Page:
Acid sulphate soils (ASS), sediments and rocks contain iron sulfides. The presence of iron sulfides in soils and rocks occurred naturally around 10,000 years ago, after the last major sea level rise. In Australia, these soils were formed predominantly on coastal lowlands with elevations generally below 5m.
If left undisturbed, these soils and rocks are harmless and are called potential acid sulphate soils (PASS). However, if soils and rocks containing iron sulfides are disturbed by actions including, excavation and draining, these soils will rapidly form sulphuric acid by reacting with oxygen in the air. Acid sulphate soils that have been disturbed are called actual acid sulfate soils (AASS), which may result in certain hazards and impacts.
Impact of acid sulphate soils on the use and development of land
The disturbance of potential acid sulphate soils (PASS) can affect the development and use of land. For example, sulphuric acid can leach into surrounding environments, possibly causing damage to concrete, iron and steel structures such as building foundations and swimming pools. Acid sulphate soils can cause bricks and mortar to break down or crack at a more rapid rate. Buried metal pipes may corrode at an accelerated rate due to the presence of acidity in the surrounding soil.
The development of farming and agricultural areas, drainage canals, marinas, golf courses and various other coastal developments similarly can expose acid sulphate soils to air and cause the soils to be very acid and toxic.
The effects of sulphate soils on the use and development of land may lead to increased replacement and maintenance costs of buildings and other constructions. Acid soils can result in the degradation of drainage systems, recreational fisheries and losses in farming and rural productivity.
For this reason, environmental investigations and contamination testing for acid sulphate soils need to be considered before land is cleared, drained or construction works commence.
Impact of acid sulphate soils on the environment
Acid sulphate soils can have a destructive effect on plant and fish life and ecosystems for land and aquatic habitats. For instance, increased acidity in aquatic habitats may kill fish or make fish more prone to fungal infections including epizootic ulcerative syndrome or ‘red spot’.
Acid sensitive animal and plant species can become vulnerable to acid-tolerant species. For example, mosquitoes tolerate higher levels of acidity in the water. Furthermore, populations of mosquitoes will thrive in areas affected by acid sulphate soil drainage because of how in the breakdown of the aquatic ecosystem, the natural predators of mosquitoes including fish become displaced by the acid conditions. Therefore, sulphate soil poses a health hazard to humans, animals and the environment because mosquitoes carrying diseases including Ross River Virus (RRV) are attracted to higher levels of acidity in the water.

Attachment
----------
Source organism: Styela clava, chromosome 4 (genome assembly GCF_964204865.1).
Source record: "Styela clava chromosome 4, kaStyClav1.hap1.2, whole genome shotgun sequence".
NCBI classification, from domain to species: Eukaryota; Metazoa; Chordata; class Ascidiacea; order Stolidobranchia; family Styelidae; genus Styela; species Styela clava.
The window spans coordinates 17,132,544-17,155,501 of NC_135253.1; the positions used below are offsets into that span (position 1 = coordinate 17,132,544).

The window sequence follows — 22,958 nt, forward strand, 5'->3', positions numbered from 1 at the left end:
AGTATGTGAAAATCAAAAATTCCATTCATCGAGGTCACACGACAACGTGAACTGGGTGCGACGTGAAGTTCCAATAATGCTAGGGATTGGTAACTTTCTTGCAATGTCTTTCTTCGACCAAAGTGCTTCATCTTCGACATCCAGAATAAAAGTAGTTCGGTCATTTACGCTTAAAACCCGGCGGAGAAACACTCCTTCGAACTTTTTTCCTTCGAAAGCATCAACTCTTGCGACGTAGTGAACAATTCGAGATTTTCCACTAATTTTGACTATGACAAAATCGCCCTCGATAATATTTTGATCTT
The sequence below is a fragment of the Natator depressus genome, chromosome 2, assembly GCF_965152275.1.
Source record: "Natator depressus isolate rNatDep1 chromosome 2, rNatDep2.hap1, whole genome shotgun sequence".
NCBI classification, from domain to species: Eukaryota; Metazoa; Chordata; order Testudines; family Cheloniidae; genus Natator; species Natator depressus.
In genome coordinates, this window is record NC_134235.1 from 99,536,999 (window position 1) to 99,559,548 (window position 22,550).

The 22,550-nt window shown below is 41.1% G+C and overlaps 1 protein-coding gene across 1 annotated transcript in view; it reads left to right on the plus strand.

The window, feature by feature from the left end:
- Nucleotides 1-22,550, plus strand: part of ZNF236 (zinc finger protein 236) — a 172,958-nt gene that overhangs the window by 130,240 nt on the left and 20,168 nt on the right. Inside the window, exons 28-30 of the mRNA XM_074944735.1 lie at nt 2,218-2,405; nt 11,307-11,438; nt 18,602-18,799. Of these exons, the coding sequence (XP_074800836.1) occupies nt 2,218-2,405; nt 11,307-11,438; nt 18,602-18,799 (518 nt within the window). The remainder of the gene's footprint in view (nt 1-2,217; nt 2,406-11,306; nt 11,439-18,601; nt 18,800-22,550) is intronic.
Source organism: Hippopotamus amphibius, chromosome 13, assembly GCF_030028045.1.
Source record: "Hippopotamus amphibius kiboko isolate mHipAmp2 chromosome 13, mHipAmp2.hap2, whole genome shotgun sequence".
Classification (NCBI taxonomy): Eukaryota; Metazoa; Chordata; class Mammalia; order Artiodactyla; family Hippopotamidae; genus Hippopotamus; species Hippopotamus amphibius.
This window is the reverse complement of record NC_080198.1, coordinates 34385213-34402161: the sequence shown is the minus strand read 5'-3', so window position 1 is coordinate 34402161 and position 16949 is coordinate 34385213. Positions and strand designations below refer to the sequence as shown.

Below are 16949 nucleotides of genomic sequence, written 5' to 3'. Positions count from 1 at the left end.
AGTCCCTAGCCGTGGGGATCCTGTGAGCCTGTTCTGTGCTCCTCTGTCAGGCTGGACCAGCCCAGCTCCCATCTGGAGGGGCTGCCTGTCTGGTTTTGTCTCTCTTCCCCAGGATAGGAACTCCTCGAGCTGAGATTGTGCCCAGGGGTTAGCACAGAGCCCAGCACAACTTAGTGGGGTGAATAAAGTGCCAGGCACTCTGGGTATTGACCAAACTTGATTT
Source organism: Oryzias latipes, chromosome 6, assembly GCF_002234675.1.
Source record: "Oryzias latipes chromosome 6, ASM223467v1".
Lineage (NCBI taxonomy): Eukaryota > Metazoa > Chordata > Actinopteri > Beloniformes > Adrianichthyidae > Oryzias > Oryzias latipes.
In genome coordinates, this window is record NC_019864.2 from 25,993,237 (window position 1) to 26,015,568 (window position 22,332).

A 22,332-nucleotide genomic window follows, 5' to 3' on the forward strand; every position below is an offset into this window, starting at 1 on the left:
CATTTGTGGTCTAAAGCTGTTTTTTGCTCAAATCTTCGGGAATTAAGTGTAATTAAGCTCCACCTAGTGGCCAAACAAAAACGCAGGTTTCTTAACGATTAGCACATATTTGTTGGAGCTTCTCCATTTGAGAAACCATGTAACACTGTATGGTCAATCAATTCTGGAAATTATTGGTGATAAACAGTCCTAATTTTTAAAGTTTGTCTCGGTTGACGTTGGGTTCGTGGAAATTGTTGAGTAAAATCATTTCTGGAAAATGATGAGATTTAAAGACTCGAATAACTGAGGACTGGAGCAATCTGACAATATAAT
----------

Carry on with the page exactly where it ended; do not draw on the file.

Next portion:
Based on the hazards that acid sulphate soils pose to the environment, it is important that action is taken to test soil for contamination.
Impact of acid sulphate soils on health and wellbeing
Human health and wellbeing may be affected by acid sulfate soils in a number of ways. Water quality may reduce, so that water becomes unsafe to drink and food may become contaminated.
Construction sites and drying wetlands or draught can be affected by acid sulphate soils, which can increase skin irritation and dermatitis. Dust in the air from acid sulphate soils may result in various eye and throat irritations.
Considering the health risks associated with acid sulphate soils, it is worth conducting investigations of sites suspected to be contaminated.
Benefits of testing for acid sulphate soils
Envirolab Services has NATA Accreditation for the full SPOCAS suite (Suspension Peroxide Oxidation Combined Acidity and Sulphur) and the SCR suite (chromium reducible sulphur). This will provide results for both the 'acid' trail and the 'sulphur' trail allowing comparison of results to guideline values.
How to prepare a sample for the testing of acid sulphate soils
For the testing of acid sulphate soils, a minimum of 200g should be collected in zip-lock bags to minimise contact with air. Large shells, wood, charcoal and stones should be removed in the field, but biological remnants such as roots should not be removed.
Samples should be kept cold in the field and should reach an Envirolab Services lab within 24 hours of sampling. Where this is not possible samples should be either frozen or dried at 85°C and stored in zip lock bags.
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